In the gardens surrounding the Australian War Memorial, situated in our National Capital, Canberra, are a number of brass plaques that record the history of a number of the Royal Australian Navy’s war time warships.
Amongst them, sitting at the base of a growing tree, is one to mark the County Class Cruiser, HMAS Shropshire. This 8 inch gun heavy cruiser was a gift from the Royal Navy to the Government of Australia in 1942. At the initiative of the British Prime Minister, Winston Churchill, this ship was given to the Royal Australian Navy to take the place of a sister ship, HMAS Canberra, which had been sunk at the Battle of Savo Island, in the Solomon’s region.
On August 9th. 1942, a Japanese surface force led by Vice Admiral Mikawa, made up of 4 heavy Cruisers, 3 light Cruisers and 1 Destroyer swept around Savo Island at 0143 (1.43 AM), mortally wounded Canberra with a hail of 8 inch shells fired from close range, and damaged USS Chicago, an 8 inch Cruiser with a torpedo hit in her bows. This unit split in two, and quickly sank three US heavy Cruisers, Quincy, Astoria, and Vincennes, killing almost 1,000 US sailors, Mikawa then withdrew.
The landing ships some distance away off Guadalcanal were still unloading vital supplies for the US Marines that had invaded on the 7th of August. They were not attacked, and although Mikawa had scored a stunning victory, he was later criticised for not going after the transports to finish off the night’s devastation.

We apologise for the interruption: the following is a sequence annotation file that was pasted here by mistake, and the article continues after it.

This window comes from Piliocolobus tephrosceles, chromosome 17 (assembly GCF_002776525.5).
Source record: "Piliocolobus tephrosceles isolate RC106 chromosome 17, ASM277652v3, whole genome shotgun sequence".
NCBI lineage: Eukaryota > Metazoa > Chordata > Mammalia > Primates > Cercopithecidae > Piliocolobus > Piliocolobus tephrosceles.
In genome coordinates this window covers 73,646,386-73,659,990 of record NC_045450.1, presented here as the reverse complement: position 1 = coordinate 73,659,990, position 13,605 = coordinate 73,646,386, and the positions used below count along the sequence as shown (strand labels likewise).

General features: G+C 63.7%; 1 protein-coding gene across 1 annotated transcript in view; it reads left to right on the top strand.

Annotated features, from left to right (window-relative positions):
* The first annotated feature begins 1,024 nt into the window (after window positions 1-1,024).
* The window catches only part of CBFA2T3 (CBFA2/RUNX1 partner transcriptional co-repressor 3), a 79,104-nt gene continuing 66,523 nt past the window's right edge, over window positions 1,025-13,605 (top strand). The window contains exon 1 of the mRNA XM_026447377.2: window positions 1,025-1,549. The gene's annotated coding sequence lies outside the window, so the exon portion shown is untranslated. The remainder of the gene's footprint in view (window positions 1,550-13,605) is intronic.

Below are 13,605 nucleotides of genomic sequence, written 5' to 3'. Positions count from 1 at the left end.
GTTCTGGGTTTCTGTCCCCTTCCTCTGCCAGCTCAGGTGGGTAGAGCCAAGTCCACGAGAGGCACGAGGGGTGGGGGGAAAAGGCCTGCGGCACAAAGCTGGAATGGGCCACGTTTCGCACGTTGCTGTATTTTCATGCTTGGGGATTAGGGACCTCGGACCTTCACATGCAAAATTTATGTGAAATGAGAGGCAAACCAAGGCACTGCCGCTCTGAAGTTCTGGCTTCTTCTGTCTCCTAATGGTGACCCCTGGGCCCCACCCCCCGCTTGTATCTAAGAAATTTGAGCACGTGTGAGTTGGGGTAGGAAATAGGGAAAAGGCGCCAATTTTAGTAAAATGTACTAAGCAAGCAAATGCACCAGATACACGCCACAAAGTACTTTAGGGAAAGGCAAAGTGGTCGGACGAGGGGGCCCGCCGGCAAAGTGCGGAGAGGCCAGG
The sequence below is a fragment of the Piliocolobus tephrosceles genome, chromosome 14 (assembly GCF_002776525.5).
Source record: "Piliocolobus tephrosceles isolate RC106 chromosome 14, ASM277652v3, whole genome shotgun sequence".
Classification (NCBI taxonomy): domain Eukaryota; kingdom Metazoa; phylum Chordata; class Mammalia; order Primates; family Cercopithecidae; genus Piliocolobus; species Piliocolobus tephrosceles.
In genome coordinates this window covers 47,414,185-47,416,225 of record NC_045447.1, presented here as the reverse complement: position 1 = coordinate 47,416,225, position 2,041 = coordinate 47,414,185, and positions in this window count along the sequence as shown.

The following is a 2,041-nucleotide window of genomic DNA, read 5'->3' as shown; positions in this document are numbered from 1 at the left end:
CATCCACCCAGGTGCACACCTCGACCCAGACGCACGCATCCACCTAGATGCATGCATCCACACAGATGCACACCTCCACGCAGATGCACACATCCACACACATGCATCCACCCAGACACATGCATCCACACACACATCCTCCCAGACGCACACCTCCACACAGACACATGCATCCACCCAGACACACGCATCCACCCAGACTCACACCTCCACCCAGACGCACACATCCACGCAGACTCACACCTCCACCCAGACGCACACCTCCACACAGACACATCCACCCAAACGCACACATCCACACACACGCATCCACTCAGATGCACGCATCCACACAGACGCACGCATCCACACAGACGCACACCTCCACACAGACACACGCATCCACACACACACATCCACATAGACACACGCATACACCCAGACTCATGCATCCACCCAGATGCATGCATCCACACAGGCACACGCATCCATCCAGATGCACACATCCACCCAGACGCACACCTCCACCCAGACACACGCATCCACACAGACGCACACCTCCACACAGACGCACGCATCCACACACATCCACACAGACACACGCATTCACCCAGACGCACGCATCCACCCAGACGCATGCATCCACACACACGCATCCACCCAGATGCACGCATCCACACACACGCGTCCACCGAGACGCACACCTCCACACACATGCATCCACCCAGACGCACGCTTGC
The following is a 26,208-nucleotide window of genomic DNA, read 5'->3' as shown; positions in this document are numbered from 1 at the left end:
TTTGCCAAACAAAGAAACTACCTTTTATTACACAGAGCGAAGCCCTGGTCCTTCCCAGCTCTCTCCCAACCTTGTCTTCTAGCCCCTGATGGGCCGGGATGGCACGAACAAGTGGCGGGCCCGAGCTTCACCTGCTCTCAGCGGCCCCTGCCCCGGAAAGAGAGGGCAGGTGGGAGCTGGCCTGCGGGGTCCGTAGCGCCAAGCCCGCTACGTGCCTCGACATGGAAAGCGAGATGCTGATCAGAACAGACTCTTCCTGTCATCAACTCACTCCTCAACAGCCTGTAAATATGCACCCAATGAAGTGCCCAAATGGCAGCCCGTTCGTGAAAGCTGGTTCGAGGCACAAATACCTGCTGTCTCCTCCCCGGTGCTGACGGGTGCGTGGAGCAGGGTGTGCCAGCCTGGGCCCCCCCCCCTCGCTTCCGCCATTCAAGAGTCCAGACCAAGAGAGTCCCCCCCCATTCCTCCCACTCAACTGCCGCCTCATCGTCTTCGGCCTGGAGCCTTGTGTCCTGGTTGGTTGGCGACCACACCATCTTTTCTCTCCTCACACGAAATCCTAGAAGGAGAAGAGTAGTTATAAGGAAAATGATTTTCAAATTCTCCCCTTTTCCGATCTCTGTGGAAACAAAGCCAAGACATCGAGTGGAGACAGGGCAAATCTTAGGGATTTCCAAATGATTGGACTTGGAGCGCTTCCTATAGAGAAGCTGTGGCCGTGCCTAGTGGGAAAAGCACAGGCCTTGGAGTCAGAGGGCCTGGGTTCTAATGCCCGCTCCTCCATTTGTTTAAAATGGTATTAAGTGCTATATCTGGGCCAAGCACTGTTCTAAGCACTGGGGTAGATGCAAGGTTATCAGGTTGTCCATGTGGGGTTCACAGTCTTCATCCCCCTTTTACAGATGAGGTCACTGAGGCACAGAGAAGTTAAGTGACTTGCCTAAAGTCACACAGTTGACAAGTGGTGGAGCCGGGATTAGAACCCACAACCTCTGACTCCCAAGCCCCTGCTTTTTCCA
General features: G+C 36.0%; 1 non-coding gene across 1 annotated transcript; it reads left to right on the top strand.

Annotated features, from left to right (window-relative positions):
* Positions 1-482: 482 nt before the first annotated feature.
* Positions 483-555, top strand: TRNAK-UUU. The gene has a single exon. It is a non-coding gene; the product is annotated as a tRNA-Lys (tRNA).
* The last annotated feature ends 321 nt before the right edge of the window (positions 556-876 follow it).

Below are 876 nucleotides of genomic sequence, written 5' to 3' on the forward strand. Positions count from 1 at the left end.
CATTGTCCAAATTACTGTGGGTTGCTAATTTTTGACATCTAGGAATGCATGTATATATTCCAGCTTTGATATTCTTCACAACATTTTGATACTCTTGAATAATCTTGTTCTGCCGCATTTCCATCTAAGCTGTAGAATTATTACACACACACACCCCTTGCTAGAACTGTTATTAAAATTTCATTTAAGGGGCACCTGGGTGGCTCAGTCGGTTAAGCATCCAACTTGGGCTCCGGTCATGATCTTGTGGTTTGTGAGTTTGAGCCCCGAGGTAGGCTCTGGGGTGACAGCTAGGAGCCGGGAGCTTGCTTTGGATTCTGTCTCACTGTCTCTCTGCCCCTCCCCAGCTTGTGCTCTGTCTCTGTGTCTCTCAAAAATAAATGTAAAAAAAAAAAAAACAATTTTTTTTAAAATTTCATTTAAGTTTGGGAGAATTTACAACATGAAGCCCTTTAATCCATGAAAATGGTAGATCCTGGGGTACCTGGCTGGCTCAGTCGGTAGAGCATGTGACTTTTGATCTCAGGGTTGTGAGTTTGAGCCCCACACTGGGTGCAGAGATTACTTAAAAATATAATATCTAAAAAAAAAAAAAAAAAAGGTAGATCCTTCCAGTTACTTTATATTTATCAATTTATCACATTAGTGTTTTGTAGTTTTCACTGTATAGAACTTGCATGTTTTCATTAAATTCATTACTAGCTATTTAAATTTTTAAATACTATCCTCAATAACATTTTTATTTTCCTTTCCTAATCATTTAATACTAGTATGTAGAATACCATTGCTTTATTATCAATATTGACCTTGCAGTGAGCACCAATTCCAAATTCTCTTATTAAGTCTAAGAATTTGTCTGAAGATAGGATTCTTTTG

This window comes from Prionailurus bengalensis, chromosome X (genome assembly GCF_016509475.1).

In Canberra, we had suffered 84 dead, including our Captain Frank Getting RAN, and another 110 were wounded.
As a Sub Lieutenant, I had been the Officer of the Watch on her bridge when this battle commenced, but I had survived uninjured. Many of Canberra’s survivors were to man Shropshire, and I was amongst those to crew this replacement. Shropshire had a distinguished career in the Pacific, and did not lose a man to enemy action. She was present in Tokyo Bay when the Japanese surrender was signed onboard the mighty US Battleship Missouri on the 2nd. of September 1945. Probably some 2,000 Officers and Sailors served in Shropshire, and this plaque records for posterity, their service and that of their gallant ship.
In memory of
Heavy Cruiser HMAS Shropshire
Pacific Area 1943-45
During its service in the Pacific, HMAS Shropshire supported 15 landings and carried out 56 bombardments; destroyed nine shore batteries and 19 attacking aircraft; relayed over 90% of air attack radar warnings to the US 7th fleet during the liberation of the Philippines; and engaged a Japanese battleship at the Surigao Strait.
Six members of the Shropshire's crew died on active service.
Lest we forget